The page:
The study of doctrine has always been a pleasant preoccupation for me—one of my favorite things. There is no explaining it, really. Why do some people like getting their hands dirty gardening? Why do others spend hours scouring Kijiji.ca for bargains or Ancestry.com researching family roots? I don’t know. But I love reading about, thinking about, and sometimes even writing doctrine. It’s a hoot. Except for one thing.
You see, other people, and even whole institutions (churches, usually) are also preoccupied with doctrine. Except that for them it doesn’t seem to be a fun thing so much as a weighty thing. Some take doctrine so seriously, in fact, that if you don’t agree with them they will argue with you. They might even send you nasty letters and emails, or publish articles denouncing your views, or even threaten to have you tossed out of the church. All of which seriously deflates the doctrinal imagination and takes the fun out of doing theology.
Early in my ministry, for example, I was asked to give a talk about God’s creation to a lady’s society from a neighboring church. I broached the topic of cosmic and biological evolution. I had just spent a year of full-time graduate study, at seminary, exploring these topics and so I was eager to share what I had learned. However, a few days after my talk I received a letter from this society, signed by all of its members, warning me that if I didn’t repent of my evolutionary theology I was headed for hell. I had been having fun trying to fit the Biblical and Scientific pictures together; the women were so aghast with my musings that they made sure I was never invited to speak or preach in their church again.
And that is the problem with doctrine. People take it far too seriously. One imagines that getting doctrines right about creation and or evolution, about infant or adult baptism, or about pre- or post- or a-millennialism—one imagines that if getting these doctrines right was important to God, he would have been a lot clearer about them in scripture than he actually was. Which brings up another doctrine, of course. Is scripture’s teaching about so much that we take so seriously divinely inspired, or is it a result of the limited knowledge of merely human writers—or both?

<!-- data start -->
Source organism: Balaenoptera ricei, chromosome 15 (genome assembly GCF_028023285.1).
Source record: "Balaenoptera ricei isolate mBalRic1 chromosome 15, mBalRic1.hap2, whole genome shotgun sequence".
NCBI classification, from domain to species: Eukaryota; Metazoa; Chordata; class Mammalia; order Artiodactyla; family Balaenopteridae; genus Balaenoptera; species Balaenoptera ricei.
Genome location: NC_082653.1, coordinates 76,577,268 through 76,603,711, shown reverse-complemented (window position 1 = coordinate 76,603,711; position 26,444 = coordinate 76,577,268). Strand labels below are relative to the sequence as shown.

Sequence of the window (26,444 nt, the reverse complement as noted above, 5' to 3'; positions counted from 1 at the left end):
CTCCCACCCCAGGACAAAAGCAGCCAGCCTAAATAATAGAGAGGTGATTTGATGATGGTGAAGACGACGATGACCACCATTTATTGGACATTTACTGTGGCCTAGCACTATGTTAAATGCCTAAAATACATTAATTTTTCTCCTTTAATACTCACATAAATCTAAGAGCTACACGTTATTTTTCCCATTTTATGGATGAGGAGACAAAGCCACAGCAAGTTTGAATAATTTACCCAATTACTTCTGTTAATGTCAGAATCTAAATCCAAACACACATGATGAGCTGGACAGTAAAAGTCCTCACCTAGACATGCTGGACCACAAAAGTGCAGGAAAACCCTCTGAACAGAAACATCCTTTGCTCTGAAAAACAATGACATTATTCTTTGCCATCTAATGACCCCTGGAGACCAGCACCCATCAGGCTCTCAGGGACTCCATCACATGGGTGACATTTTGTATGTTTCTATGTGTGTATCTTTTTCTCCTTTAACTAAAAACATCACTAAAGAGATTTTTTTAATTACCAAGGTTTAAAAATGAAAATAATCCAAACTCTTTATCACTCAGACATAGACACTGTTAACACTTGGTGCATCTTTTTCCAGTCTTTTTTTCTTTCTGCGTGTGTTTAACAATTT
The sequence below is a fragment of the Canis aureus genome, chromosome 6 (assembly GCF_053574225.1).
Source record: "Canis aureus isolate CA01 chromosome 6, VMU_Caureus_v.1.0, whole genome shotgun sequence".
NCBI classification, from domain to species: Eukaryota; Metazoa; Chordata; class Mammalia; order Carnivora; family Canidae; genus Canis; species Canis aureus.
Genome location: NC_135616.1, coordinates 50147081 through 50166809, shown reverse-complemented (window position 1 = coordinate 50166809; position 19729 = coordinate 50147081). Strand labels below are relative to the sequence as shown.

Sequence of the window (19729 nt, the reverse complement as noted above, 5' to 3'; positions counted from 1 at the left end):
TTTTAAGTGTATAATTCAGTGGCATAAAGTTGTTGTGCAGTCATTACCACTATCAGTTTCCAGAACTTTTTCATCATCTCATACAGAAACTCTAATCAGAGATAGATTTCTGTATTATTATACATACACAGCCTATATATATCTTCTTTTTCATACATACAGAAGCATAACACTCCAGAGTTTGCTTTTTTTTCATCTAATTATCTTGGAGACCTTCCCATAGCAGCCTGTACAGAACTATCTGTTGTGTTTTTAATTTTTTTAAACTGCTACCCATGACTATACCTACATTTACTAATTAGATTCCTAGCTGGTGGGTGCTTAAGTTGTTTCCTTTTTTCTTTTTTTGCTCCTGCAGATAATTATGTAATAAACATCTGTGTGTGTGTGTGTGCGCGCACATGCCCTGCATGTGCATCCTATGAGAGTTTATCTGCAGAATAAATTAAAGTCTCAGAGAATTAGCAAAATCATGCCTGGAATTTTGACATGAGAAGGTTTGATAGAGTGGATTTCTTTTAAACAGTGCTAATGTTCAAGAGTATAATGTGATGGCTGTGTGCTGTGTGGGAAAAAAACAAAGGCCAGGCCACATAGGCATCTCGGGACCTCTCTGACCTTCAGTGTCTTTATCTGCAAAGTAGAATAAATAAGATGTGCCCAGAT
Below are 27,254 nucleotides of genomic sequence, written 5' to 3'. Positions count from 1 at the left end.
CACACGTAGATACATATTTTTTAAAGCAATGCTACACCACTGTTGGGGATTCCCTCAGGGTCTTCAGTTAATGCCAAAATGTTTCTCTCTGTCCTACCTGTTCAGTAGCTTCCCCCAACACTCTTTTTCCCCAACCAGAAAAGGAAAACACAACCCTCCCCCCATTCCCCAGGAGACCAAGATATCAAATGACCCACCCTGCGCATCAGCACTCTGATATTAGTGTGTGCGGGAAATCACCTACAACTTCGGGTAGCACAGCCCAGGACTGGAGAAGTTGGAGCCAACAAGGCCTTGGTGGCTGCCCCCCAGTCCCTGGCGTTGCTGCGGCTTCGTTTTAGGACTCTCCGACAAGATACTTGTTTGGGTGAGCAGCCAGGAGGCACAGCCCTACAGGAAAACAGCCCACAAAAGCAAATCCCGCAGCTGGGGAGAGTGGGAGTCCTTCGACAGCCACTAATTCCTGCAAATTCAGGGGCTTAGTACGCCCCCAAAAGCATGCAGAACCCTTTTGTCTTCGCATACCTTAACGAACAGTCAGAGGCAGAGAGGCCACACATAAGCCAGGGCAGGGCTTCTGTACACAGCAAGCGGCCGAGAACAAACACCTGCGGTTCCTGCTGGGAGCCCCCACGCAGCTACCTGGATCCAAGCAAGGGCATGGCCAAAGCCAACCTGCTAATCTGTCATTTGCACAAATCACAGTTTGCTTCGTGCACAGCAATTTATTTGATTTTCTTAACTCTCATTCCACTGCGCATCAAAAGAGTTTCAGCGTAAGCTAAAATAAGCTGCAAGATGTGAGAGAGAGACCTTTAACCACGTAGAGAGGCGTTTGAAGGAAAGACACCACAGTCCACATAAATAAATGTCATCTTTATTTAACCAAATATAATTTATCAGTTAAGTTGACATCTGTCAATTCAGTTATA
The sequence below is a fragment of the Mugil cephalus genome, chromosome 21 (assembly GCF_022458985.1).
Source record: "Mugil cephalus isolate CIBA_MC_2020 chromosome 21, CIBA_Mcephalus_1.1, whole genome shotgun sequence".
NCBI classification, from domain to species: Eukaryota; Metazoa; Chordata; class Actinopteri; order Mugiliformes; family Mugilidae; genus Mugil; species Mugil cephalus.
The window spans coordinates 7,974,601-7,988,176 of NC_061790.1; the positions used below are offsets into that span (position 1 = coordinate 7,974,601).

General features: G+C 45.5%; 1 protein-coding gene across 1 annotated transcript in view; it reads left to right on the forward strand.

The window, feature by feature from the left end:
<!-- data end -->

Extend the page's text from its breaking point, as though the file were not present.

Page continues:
The truth is, for the first millennium and a half of Christianity, when most followers of Jesus could neither read nor write, it was sufficient for Christians to know the basics of the story, memorize the Apostles' Creed and Lord’s Prayer, and do as your priest told you—especially when it came to the obligations of neighborly love. And theology? Doctrine? Well, that was the preserve of a tiny minority of scholars who carried on a lively debate about many things that never entered into the consciousness of most Christians.
These days, a lot of scholars bemoan the fact that people are not reading anymore, and that the doctrines and teachings of the church are therefore beyond most folks’ understanding. As a result, Christians now tend to go to their churches not out of a deep intellectual commitment to its doctrines, but for community or out of habit or for some other reason. I’ve bemoaned this fact myself, in articles published in scholarly journals. I guess, in a perfect world, we’d all wish that everyone had a lot more knowledge and wisdom.
But there is another, brighter, side to this coin. You see, when people are no longer preoccupied with theology or with making sure that everyone else toes their church’s doctrinal line in the sand, people are freed to focus on the main thing. The main thing isn’t assent to pages and pages of truths Christians in other traditions disagree with. No, the main thing is loving our neighbors. In fact, for most of us loving our neighbors is hard enough all by itself.
Nevertheless, I have to admit that for the sheer joy of it, doctrine is still my playground. And for the times I mess up I expect God will just pick me up again, dust me off, and say something like, “That’s okay Johnny. Go and play some more.”